On January 21, the Women’s March made plenty of headlines with big crowds at events around the world. Satellite marches popped up in more than 500 cities, but the main event was in the nation’s capital. The Women’s March organizers operated in grassroots fashion, but one piece of the preparation felt decidedly more professional: the travel assistance for attendees.
The Women’s March website included a Bus Finder section that gave online users the ability to browse for potential bus options and contact the local organizers to secure a seat on a ride to Washington, D.C. For leaders in charge of coordinating regional shuttle service, a simple Google Doc allowed them to input all essential information such as departure date, departure time and pick-up location. It seems that helping attendees find rides worked; city officials estimated that over 500,000 people attended the rally.
Can Regional Transit Options Help Your Registration Numbers?
Event professionals who are looking to make their attendees’ lives easier may be able to apply lessons from the Women’s March transit finder service to their own conferences and meetings. Consider all the costs associated with getting to a conference. Whether an attendee flies and takes a cab from the airport or drives and parks a car in an expensive downtown lot, travel includes plenty of expenses and hassles. Imagine how much happier budget-conscious attendees might be if they could eliminate some of those additional headaches.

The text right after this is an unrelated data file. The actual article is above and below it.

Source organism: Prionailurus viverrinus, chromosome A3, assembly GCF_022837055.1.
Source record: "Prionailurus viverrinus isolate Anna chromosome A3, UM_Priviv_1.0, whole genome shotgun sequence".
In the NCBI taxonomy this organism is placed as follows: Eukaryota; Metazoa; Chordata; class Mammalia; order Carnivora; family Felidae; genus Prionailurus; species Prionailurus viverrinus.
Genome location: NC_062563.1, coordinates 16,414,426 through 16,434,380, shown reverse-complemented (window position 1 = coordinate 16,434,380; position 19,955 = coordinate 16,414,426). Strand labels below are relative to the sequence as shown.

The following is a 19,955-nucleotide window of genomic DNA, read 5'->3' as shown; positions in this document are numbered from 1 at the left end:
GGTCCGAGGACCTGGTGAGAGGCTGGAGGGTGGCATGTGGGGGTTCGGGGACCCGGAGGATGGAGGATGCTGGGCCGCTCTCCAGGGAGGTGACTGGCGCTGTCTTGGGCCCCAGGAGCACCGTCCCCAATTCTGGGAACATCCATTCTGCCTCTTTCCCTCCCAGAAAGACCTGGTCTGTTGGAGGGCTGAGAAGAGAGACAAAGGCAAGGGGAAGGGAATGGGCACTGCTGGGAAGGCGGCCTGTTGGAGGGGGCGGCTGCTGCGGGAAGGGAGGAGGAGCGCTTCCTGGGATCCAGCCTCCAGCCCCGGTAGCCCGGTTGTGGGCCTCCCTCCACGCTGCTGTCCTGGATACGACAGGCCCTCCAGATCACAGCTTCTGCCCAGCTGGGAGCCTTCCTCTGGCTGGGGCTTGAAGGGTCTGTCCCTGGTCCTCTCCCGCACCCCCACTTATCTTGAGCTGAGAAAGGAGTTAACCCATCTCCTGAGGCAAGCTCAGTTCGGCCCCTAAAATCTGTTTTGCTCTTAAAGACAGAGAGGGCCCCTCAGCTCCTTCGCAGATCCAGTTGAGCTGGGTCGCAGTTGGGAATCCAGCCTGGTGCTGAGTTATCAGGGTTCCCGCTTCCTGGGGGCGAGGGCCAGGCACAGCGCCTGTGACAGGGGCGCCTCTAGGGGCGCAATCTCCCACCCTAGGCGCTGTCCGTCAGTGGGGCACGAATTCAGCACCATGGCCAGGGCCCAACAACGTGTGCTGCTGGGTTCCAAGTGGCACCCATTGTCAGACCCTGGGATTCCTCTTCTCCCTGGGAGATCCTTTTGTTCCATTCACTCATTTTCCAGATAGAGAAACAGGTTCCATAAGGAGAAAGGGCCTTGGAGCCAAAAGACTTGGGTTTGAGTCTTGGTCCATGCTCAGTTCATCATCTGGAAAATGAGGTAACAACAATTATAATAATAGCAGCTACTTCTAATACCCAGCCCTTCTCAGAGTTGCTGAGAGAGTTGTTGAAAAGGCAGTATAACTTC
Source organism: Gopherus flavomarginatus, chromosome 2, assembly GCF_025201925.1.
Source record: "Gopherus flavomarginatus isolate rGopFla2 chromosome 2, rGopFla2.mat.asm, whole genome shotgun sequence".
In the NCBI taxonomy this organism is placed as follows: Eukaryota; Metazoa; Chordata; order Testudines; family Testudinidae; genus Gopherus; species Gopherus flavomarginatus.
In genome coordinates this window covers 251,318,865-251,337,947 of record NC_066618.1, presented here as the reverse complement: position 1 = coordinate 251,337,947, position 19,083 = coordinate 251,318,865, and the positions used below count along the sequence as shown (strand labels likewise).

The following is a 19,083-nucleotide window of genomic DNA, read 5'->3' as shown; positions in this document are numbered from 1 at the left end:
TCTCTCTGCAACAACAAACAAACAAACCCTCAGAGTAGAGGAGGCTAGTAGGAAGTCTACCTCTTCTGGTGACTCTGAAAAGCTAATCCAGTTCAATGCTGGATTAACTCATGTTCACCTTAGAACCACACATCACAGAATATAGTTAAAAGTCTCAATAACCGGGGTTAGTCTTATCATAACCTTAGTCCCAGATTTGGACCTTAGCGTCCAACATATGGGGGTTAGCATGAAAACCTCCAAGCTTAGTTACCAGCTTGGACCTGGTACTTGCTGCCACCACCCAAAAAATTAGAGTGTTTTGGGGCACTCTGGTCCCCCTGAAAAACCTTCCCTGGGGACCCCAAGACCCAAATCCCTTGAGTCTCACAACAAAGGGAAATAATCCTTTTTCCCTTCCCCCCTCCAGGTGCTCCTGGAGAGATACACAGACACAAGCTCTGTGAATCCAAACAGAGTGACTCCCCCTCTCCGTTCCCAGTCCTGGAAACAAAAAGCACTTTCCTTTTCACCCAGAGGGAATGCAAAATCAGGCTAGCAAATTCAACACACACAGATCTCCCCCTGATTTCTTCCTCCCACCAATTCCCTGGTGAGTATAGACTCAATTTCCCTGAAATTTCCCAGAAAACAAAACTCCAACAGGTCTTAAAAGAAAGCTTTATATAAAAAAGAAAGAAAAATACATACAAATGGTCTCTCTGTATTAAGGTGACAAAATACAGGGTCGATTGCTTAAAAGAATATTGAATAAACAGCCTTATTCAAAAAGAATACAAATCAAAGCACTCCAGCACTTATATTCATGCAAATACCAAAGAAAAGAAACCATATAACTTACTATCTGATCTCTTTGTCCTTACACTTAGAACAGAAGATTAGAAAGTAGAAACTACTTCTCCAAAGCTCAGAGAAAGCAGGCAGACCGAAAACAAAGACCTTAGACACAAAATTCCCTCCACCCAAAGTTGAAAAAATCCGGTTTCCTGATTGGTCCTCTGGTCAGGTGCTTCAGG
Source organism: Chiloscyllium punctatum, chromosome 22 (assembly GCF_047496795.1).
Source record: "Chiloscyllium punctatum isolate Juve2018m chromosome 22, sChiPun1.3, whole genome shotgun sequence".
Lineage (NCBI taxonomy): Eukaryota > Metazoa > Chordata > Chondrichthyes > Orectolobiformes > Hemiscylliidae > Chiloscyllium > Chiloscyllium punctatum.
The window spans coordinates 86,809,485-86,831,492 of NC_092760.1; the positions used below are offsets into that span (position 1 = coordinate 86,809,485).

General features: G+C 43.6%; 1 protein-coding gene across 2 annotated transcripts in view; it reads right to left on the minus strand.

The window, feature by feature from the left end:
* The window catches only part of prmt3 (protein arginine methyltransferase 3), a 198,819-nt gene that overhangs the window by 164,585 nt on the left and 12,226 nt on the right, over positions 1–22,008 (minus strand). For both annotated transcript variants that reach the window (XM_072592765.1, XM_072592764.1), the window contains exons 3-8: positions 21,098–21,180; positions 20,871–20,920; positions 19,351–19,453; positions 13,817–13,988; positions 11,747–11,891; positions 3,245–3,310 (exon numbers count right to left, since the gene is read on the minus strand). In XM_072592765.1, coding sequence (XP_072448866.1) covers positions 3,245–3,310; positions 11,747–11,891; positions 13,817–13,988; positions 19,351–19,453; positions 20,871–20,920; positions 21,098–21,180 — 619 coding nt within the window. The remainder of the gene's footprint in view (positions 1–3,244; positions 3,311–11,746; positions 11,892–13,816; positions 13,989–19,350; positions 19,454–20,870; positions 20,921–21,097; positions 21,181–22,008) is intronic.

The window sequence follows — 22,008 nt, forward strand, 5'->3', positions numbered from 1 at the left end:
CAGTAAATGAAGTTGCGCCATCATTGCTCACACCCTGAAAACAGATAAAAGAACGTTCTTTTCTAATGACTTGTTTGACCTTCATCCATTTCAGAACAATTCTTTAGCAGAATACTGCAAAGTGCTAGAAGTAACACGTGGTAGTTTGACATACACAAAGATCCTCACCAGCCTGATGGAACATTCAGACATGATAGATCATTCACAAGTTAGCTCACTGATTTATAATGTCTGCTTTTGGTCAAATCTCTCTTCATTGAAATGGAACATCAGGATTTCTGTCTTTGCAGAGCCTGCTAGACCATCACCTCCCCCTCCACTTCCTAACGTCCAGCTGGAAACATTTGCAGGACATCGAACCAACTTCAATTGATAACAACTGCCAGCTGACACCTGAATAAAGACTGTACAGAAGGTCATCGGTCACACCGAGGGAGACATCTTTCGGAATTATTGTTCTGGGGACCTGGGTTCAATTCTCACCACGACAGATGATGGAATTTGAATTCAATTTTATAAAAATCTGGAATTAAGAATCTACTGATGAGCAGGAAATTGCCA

Wait, some organizers will say, does this mean that my organization is supposed to coordinate dozens of bus routes? Definitely not. Instead, many organizations can leverage their regional chapter structures to delegate this responsibility to local leaders, and there is a new bus-sharing service that can handle the majority of the logistics. It’s called Skedaddle, and it played a big role in bringing attendees to the Women’s March. Before the event, its founders told The New York Times that Skedaddle planned to transport approximately 11,000 riders to the nation’s capital. I browsed the company’s website, and I was impressed by how easy it is to arrange a bus for a small group.
For example, I experimented with arranging a bus from Chicago to Indianapolis for a three-day stay. The first nine riders would pay approximately $90 for a round-trip ticket, and additional riders would pay slightly more. The company also offers a private route option, which allows an organization to pay for a portion of the overall cost. Outside of costs, this type of service seems like a prime opportunity for additional networking.
Do you think your attendees would take advantage of a bus service to your conference? Share your thoughts in the comments section below. You can also learn more about Skedaddle in this Fortune article.